Secret 8 Bytes Of Memory

By Robert Sprowson

Originally published in EUG #24

On startup, the 6502A reads the address stored at &FFFF &FFFE which it uses to point to the address to be jumped to in the event of an IRQ. As it is in ROM, it is fixed by the operating system and so can be read ready for disassembly.

Next it reads the address at &FFFA &FFFB which is the address to jump to in the event of an NMI in a similar manner to above.

Thirdly, it performs a JMP (&FFFC) which is defined as the address pointing to the start of the operating system. This also varies from operating system to operating system but for the 6502 series, it is always at &FFFC.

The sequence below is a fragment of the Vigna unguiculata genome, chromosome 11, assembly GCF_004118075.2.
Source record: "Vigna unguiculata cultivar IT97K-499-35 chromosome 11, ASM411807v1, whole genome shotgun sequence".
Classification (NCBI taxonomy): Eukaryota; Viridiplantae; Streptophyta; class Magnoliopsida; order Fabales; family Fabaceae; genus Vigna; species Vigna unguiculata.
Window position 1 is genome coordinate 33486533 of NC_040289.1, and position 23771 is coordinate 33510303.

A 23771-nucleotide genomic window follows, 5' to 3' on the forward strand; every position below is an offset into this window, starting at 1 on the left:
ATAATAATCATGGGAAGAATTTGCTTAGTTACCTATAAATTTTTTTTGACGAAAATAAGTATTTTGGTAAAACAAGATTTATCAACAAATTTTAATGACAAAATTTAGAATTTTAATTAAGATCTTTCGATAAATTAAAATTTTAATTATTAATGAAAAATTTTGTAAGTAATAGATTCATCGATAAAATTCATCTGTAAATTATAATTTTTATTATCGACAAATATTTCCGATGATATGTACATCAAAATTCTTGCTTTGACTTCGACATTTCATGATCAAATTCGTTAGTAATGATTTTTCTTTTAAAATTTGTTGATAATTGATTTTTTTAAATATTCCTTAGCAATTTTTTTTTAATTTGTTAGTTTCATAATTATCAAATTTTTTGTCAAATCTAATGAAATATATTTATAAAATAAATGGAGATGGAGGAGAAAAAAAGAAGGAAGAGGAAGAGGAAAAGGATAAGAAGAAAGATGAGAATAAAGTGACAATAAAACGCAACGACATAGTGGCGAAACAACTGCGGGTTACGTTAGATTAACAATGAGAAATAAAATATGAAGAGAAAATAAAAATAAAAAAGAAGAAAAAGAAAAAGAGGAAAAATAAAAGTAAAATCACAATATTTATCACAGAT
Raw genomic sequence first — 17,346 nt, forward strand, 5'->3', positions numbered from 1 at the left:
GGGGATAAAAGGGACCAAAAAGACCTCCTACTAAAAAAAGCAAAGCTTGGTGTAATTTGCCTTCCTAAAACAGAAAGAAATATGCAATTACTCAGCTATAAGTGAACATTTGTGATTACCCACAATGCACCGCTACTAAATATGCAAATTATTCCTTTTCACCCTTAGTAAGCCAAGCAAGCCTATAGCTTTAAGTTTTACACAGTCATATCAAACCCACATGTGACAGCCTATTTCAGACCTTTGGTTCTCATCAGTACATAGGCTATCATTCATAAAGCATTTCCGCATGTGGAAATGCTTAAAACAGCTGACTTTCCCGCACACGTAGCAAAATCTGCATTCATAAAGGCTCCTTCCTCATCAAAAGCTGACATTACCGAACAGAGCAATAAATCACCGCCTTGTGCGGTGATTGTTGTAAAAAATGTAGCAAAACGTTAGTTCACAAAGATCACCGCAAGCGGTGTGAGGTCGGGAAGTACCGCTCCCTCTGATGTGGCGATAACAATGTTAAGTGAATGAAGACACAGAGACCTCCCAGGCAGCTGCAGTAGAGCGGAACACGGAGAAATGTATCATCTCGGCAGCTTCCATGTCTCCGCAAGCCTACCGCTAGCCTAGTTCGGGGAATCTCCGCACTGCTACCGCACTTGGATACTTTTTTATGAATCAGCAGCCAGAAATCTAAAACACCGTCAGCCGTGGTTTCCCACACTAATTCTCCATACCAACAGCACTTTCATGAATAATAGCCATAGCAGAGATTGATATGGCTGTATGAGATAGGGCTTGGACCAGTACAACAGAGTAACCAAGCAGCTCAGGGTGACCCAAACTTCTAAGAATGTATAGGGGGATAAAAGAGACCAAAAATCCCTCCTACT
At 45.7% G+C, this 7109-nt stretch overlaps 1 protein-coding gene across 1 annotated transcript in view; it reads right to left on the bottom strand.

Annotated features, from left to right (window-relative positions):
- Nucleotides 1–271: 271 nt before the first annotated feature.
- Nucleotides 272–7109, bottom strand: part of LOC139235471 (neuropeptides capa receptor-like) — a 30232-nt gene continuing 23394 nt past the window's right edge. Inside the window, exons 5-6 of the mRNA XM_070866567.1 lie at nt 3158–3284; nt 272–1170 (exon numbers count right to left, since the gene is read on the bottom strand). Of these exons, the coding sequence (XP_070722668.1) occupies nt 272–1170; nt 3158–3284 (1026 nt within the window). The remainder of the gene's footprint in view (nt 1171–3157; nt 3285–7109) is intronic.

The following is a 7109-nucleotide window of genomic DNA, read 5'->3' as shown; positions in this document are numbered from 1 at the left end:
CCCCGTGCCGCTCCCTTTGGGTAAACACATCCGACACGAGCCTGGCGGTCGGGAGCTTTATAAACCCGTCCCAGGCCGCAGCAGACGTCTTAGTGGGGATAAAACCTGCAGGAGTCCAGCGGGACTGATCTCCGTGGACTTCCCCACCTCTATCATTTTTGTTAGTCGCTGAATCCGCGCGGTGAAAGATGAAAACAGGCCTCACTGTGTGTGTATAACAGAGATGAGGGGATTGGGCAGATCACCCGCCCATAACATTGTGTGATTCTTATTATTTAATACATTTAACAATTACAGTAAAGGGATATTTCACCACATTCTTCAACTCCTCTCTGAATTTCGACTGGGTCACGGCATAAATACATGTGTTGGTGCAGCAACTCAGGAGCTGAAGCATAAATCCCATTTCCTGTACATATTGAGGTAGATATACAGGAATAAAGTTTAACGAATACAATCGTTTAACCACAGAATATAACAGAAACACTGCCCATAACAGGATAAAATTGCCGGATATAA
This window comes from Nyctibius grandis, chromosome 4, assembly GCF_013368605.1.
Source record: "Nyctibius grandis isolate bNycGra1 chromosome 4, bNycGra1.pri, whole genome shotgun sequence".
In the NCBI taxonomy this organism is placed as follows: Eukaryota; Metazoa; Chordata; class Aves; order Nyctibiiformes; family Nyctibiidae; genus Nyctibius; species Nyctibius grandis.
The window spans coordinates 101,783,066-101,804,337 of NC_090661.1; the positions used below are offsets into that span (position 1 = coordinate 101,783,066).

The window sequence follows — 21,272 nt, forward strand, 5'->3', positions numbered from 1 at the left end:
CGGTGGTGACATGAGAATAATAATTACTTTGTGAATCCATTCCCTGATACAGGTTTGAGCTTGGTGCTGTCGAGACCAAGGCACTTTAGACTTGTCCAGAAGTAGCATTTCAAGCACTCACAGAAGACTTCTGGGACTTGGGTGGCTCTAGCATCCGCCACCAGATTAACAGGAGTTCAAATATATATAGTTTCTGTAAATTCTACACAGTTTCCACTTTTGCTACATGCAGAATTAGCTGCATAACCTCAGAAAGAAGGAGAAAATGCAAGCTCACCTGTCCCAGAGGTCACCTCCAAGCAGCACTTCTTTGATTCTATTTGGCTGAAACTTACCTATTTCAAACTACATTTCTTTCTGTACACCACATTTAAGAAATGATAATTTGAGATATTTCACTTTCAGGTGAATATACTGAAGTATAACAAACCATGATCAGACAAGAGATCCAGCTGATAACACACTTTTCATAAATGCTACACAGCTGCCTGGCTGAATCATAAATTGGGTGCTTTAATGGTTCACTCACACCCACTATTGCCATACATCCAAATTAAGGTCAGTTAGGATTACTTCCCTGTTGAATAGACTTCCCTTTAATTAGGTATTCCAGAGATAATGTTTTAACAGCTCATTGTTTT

The result of all this? The familiar (?) CALL !-4 from BASIC makes sense. It resets the BBC by restarting the operating system. Any *KEY10s will also work because, as far as the OS is concerned, the 6502's RST pins has been taken low.

-4 in two's complement is FFFFFFFC and when using the BASIC CALL statement, the lower two bytes (of location FFFC) only are used by BASIC hence reset:

or CALL !-4 for short.

Robert Sprowson, EUG #24